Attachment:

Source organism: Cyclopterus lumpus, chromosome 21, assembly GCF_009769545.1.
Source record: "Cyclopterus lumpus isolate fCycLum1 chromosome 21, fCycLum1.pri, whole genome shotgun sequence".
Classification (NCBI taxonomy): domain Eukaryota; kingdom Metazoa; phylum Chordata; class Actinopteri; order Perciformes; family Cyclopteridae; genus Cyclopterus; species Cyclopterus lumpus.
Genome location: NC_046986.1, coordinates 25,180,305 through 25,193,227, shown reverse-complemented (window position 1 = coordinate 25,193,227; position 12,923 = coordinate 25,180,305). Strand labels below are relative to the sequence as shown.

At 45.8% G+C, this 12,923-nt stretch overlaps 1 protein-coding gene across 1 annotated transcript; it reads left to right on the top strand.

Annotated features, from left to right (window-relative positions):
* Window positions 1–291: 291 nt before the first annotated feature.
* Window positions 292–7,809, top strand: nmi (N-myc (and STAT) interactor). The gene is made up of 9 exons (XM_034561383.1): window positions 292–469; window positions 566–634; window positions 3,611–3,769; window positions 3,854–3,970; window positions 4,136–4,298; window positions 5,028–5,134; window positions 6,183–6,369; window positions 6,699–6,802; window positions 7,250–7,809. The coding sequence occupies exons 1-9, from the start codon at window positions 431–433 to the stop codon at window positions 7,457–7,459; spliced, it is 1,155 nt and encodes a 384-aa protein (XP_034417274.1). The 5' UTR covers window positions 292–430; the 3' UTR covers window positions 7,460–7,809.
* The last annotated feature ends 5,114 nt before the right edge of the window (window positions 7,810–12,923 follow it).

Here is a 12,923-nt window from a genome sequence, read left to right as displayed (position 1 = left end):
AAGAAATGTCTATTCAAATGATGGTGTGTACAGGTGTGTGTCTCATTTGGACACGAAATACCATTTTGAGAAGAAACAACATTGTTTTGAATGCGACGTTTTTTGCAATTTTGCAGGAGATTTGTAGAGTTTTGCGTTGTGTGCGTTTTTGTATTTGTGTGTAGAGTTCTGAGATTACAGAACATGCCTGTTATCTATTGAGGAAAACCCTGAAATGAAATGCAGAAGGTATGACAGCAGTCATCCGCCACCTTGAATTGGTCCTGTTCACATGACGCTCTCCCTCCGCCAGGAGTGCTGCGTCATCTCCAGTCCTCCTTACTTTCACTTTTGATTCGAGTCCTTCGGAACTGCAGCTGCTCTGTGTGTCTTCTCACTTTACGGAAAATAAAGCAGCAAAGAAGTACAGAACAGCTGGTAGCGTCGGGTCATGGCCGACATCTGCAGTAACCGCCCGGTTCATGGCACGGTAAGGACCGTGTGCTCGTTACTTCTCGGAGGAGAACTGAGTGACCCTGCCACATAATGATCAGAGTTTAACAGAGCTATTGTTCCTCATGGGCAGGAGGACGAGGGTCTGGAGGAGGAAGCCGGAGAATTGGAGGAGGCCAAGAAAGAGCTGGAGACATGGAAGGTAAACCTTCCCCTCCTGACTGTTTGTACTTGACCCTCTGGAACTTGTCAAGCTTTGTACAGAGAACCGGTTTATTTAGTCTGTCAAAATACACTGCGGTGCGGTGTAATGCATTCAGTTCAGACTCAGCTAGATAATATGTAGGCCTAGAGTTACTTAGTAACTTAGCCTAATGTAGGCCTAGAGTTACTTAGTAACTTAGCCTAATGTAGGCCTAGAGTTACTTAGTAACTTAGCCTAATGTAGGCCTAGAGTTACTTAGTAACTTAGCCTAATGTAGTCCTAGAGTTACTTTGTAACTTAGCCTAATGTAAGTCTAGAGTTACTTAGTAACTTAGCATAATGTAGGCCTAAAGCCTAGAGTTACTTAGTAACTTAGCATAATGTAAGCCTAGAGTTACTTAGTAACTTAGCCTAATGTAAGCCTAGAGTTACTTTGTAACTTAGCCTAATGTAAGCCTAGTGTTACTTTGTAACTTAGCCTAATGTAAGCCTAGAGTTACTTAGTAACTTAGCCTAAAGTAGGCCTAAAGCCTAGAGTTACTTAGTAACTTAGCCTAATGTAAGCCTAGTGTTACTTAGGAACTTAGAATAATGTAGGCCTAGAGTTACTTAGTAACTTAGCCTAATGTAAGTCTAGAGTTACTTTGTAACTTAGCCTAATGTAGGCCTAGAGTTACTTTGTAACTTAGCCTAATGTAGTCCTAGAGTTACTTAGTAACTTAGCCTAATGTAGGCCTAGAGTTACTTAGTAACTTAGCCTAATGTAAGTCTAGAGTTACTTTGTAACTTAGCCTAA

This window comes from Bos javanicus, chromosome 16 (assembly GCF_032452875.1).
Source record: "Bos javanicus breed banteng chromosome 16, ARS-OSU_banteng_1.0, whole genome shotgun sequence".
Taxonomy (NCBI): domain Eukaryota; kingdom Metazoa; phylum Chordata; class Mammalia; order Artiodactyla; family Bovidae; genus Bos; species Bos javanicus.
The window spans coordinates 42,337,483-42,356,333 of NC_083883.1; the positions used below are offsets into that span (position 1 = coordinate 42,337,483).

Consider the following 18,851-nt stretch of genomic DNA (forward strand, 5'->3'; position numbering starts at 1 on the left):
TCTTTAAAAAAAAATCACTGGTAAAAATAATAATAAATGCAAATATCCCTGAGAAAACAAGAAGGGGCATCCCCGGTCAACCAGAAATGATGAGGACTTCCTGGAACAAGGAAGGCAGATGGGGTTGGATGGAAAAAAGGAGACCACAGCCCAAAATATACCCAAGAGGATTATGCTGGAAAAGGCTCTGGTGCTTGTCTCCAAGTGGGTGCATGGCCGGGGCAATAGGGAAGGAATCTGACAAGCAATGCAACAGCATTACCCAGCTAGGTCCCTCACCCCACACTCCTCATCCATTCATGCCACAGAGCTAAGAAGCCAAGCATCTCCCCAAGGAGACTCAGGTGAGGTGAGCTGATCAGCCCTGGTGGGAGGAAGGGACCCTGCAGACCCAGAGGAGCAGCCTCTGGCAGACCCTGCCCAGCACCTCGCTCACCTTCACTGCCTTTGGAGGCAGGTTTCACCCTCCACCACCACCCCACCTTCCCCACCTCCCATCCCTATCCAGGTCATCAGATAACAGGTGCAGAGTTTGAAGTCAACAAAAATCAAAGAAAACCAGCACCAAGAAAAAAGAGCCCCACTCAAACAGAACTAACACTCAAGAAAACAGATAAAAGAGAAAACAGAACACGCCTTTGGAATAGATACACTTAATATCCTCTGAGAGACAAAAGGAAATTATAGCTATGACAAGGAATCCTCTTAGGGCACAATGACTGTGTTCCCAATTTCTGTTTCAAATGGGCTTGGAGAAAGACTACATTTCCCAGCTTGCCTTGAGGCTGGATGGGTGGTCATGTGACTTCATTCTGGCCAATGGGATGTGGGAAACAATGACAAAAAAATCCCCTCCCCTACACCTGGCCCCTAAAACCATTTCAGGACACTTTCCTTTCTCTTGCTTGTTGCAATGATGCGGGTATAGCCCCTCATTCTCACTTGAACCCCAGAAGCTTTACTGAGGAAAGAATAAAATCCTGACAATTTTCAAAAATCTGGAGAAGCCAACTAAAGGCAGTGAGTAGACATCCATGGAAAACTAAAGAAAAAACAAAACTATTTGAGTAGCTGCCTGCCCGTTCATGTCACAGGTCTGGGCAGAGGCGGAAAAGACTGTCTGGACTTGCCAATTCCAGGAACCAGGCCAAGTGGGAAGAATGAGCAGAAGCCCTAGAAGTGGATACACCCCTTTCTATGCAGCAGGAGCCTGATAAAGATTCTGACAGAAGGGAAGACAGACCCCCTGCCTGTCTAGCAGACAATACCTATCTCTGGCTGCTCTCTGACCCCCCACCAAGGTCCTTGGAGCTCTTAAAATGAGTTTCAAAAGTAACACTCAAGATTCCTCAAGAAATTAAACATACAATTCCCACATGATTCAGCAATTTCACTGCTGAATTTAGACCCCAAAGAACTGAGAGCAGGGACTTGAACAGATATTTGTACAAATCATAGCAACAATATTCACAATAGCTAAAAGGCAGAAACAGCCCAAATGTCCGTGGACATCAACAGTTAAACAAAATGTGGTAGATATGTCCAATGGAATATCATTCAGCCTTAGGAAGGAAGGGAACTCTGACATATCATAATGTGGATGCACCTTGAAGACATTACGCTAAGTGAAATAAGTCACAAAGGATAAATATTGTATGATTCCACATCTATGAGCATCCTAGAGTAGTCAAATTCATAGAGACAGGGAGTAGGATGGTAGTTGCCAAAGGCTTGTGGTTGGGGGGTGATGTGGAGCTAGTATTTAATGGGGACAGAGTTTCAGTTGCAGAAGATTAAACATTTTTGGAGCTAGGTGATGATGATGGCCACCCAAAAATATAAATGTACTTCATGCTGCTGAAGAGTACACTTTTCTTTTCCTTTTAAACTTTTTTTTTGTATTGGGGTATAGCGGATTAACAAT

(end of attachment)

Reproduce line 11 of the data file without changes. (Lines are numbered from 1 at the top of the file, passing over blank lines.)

AAGAAATGTCTATTCAAATGATGGTGTGTACAGGTGTGTGTCTCATTTGGACACGAAATACCATTTTGAGAAGAAACAACATTGTTTTGAATGCGACGTTTTTTGCAATTTTGCAGGAGATTTGTAGAGTTTTGCGTTGTGTGCGTTTTTGTATTTGTGTGTAGAGTTCTGAGATTACAGAACATGCCTGTTATCTATTGAGGAAAACCCTGAAATGAAATGCAGAAGGTATGACAGCAGTCATCCGCCACCTTGAATTGGTCCTGTTCACATGACGCTCTCCCTCCGCCAGGAGTGCTGCGTCATCTCCAGTCCTCCTTACTTTCACTTTTGATTCGAGTCCTTCGGAACTGCAGCTGCTCTGTGTGTCTTCTCACTTTACGGAAAATAAAGCAGCAAAGAAGTACAGAACAGCTGGTAGCGTCGGGTCATGGCCGACATCTGCAGTAACCGCCCGGTTCATGGCACGGTAAGGACCGTGTGCTCGTTACTTCTCGGAGGAGAACTGAGTGACCCTGCCACATAATGATCAGAGTTTAACAGAGCTATTGTTCCTCATGGGCAGGAGGACGAGGGTCTGGAGGAGGAAGCCGGAGAATTGGAGGAGGCCAAGAAAGAGCTGGAGACATGGAAGGTAAACCTTCCCCTCCTGACTGTTTGTACTTGACCCTCTGGAACTTGTCAAGCTTTGTACAGAGAACCGGTTTATTTAGTCTGTCAAAATACACTGCGGTGCGGTGTAATGCATTCAGTTCAGACTCAGCTAGATAATATGTAGGCCTAGAGTTACTTAGTAACTTAGCCTAATGTAGGCCTAGAGTTACTTAGTAACTTAGCCTAATGTAGGCCTAGAGTTACTTAGTAACTTAGCCTAATGTAGGCCTAGAGTTACTTAGTAACTTAGCCTAATGTAGTCCTAGAGTTACTTTGTAACTTAGCCTAATGTAAGTCTAGAGTTACTTAGTAACTTAGCATAATGTAGGCCTAAAGCCTAGAGTTACTTAGTAACTTAGCATAATGTAAGCCTAGAGTTACTTAGTAACTTAGCCTAATGTAAGCCTAGAGTTACTTTGTAACTTAGCCTAATGTAAGCCTAGTGTTACTTTGTAACTTAGCCTAATGTAAGCCTAGAGTTACTTAGTAACTTAGCCTAAAGTAGGCCTAAAGCCTAGAGTTACTTAGTAACTTAGCCTAATGTAAGCCTAGTGTTACTTAGGAACTTAGAATAATGTAGGCCTAGAGTTACTTAGTAACTTAGCCTAATGTAAGTCTAGAGTTACTTTGTAACTTAGCCTAATGTAGGCCTAGAGTTACTTTGTAACTTAGCCTAATGTAGTCCTAGAGTTACTTAGTAACTTAGCCTAATGTAGGCCTAGAGTTACTTAGTAACTTAGCCTAATGTAAGTCTAGAGTTACTTTGTAACTTAGCCTAA